Blog Post: [Part 8] Critical Thinking and the Critical Person

Richard Paul Archives
Aug 01, 2023 • 354d ago
[Part 8] Critical Thinking and the Critical Person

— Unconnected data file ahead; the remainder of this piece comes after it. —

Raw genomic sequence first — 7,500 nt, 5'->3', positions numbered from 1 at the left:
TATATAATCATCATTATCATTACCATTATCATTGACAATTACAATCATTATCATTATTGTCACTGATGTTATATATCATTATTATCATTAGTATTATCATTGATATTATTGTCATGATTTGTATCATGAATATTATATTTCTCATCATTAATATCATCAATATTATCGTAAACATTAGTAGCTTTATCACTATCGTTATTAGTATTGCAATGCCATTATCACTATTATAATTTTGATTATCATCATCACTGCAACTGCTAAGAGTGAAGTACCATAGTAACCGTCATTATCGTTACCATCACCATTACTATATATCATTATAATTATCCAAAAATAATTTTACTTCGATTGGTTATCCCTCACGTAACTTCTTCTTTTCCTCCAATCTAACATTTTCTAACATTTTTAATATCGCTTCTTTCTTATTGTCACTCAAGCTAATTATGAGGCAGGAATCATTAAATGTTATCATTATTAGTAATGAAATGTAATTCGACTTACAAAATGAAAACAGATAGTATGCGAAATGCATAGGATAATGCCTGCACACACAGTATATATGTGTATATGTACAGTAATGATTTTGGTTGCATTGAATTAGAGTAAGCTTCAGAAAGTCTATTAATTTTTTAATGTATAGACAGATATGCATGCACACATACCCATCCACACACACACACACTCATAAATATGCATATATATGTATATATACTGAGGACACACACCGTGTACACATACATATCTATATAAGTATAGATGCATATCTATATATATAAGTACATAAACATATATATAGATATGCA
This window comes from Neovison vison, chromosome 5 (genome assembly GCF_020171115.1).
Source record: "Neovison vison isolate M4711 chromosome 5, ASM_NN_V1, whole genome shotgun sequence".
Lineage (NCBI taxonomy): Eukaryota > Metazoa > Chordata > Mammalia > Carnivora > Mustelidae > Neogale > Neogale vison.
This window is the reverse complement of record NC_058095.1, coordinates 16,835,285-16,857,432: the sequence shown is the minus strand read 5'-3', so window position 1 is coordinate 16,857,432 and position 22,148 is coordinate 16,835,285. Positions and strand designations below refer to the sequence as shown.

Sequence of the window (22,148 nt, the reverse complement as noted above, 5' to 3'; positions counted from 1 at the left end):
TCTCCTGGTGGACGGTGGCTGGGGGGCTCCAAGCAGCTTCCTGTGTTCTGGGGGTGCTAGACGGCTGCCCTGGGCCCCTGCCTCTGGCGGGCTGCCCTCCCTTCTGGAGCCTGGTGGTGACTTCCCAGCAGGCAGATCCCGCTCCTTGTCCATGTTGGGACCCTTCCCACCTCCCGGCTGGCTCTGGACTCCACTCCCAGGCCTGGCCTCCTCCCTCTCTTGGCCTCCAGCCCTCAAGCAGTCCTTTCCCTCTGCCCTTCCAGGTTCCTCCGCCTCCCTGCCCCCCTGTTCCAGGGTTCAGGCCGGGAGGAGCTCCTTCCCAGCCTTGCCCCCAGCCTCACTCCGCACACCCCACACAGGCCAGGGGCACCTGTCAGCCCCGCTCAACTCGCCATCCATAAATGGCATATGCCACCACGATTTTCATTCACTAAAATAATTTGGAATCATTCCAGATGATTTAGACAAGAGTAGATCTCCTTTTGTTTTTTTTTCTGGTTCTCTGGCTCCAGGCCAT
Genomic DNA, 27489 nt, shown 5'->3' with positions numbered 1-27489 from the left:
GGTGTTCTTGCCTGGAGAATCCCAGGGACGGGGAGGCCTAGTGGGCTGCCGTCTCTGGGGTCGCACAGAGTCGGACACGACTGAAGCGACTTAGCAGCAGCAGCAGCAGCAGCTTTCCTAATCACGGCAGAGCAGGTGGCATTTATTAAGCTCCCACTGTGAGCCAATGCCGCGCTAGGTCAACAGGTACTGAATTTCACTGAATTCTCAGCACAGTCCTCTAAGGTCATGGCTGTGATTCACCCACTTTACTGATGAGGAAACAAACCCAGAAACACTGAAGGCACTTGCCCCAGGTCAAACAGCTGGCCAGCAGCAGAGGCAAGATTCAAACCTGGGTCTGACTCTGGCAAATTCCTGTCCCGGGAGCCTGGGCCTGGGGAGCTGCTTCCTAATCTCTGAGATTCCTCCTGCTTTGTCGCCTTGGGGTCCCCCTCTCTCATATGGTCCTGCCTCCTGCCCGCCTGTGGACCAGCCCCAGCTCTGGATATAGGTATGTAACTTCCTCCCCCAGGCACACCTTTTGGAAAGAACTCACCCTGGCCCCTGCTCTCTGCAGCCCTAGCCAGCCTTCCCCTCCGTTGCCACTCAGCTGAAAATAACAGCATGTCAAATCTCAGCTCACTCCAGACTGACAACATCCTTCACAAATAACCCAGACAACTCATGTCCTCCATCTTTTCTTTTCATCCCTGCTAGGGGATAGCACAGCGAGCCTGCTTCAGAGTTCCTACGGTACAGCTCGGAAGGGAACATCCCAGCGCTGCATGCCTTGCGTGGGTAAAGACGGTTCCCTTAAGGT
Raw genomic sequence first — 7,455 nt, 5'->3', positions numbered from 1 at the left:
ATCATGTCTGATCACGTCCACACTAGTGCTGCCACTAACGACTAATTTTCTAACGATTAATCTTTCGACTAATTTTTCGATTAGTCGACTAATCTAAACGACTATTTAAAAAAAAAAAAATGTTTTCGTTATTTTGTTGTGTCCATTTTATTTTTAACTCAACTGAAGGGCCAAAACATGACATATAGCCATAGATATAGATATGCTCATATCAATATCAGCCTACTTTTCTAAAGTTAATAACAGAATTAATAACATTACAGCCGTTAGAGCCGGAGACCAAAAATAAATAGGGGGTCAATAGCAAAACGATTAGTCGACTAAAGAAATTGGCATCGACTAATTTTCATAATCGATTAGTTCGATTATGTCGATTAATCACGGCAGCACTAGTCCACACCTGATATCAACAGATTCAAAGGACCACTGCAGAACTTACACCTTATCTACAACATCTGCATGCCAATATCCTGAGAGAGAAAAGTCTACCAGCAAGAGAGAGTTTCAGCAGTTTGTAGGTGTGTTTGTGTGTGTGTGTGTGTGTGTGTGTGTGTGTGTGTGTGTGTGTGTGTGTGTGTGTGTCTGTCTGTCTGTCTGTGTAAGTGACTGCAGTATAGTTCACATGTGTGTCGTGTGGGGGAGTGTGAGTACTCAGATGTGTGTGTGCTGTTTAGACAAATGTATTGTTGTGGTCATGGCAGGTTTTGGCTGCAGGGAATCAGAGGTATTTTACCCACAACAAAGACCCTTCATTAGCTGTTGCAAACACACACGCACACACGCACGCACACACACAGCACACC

{"ops":[{"insert":"[Missed Part 7? "},{"attributes":{"underline":true,"bold":true,"link":""},"insert":"Read It Here"},{"insert":"]\n \n"},{"attributes":{"italic":true,"bold":true},"insert":"The Sociocentrically Critical Person and the Ideal of a Critical Society"},{"insert":"\n \nWe can assess any school program for its educative value by determining the extent to which it fosters "},{"attributes":{"italic":true},"insert":"rational"},{"insert":" as against "},{"attributes":{"italic":true},"insert":"irrational"},{"insert":" belief formation. To the extent that students merely memorize what the teacher or textbook says, or presuppose the correctness of one point of view, and so develop no sense of what would justify rational belief, to that extent the school fosters irrational learning and irrational belief.\n \nSocial studies instruction is an excellent area to canvass in this regard because societies naturally inculcate an uncritical monological nationalistic perspective, despite the multilogical nature of the major issues in the field. The tendency is natural because people within a country or culture naturally ego identify with it and hence assume rather than question the policies of its leaders. Thus, the history of those policies and of the social representation of them continually gravitates in a self-serving direction. Reason inadvertently serves an intellectually dishonorable function: the rationalization of the prevailing structure of power and the idealization of national character. Karl Mannheim identified this as the inevitable development of "},{"attributes":{"italic":true},"insert":"ideology"},{"insert":". Lois Wirth suggests the practical problems for thought that it engenders:\n \nEven today open, frank, and “objective” inquiry into the most sacred and cherished institutions and beliefs is more or less seriously restricted in every country of the world. It is virtually impossible, for instance, even in England and America, to enquire into the actual facts regarding communism, no matter how disinterestedly, without running the risk of being labelled a communist. (p. XIV, preface)\n \nYet, the field is clearly multilogical; that is to say, the issues in the field can be intellectually defined, analyzed, and “settled” from many perspectives. There are inevitably – to put it another way – "},{"attributes":{"italic":true},"insert":"schools"},{"insert":" of social thought. Whether one looks at the classic theorists (Durkheim, Weber, Marx, Mannheim, Sumner, etc.), or more recent theorists (Sorokin, Parsons, Mills, Merton, Pressman, Garfinkel, Berger, etc.), clearly there is no one agreed-upon frame of reference in which social behavior can be represented and understood. Those more “conservative” inevitably come to different conclusions about people and world events than those more “liberal”. There is no way to abstract all discussion and study from basic disputes arising from conflicting frames of reference. For students to rationally understand social events, they must not only recognize this but also enter the debate actively. They need to hear, and themselves make the case for, a variety of conservative, liberal, and radical interpretations of events. They need to develop the critical tools for assessing differences among these views. These skills develop only with dialectical practice. There is no alternative.\n"}]}

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